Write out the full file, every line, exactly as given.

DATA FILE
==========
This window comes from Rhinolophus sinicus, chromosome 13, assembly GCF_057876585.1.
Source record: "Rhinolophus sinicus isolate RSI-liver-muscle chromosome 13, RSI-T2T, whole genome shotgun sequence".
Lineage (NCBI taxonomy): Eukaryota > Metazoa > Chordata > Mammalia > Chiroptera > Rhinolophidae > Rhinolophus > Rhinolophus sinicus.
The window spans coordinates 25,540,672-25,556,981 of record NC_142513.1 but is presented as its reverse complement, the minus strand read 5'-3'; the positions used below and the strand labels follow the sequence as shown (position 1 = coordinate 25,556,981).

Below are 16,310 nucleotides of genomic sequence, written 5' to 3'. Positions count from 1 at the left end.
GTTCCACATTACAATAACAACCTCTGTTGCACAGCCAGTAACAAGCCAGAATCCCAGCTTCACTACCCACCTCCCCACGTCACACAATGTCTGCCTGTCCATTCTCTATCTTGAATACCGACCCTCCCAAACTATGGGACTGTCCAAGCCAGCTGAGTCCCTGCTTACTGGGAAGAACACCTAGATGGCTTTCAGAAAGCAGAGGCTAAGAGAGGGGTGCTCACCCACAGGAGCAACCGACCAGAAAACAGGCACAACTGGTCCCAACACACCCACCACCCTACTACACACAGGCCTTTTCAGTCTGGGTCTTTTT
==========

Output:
This window comes from Rhinolophus sinicus, chromosome 13, assembly GCF_057876585.1.
Source record: "Rhinolophus sinicus isolate RSI-liver-muscle chromosome 13, RSI-T2T, whole genome shotgun sequence".
Lineage (NCBI taxonomy): Eukaryota > Metazoa > Chordata > Mammalia > Chiroptera > Rhinolophidae > Rhinolophus > Rhinolophus sinicus.
The window spans coordinates 25,540,672-25,556,981 of record NC_142513.1 but is presented as its reverse complement, the minus strand read 5'-3'; the positions used below and the strand labels follow the sequence as shown (position 1 = coordinate 25,556,981).

Below are 16,310 nucleotides of genomic sequence, written 5' to 3'. Positions count from 1 at the left end.
GTTCCACATTACAATAACAACCTCTGTTGCACAGCCAGTAACAAGCCAGAATCCCAGCTTCACTACCCACCTCCCCACGTCACACAATGTCTGCCTGTCCATTCTCTATCTTGAATACCGACCCTCCCAAACTATGGGACTGTCCAAGCCAGCTGAGTCCCTGCTTACTGGGAAGAACACCTAGATGGCTTTCAGAAAGCAGAGGCTAAGAGAGGGGTGCTCACCCACAGGAGCAACCGACCAGAAAACAGGCACAACTGGTCCCAACACACCCACCACCCTACTACACACAGGCCTTTTCAGTCTGGGTCTTTTT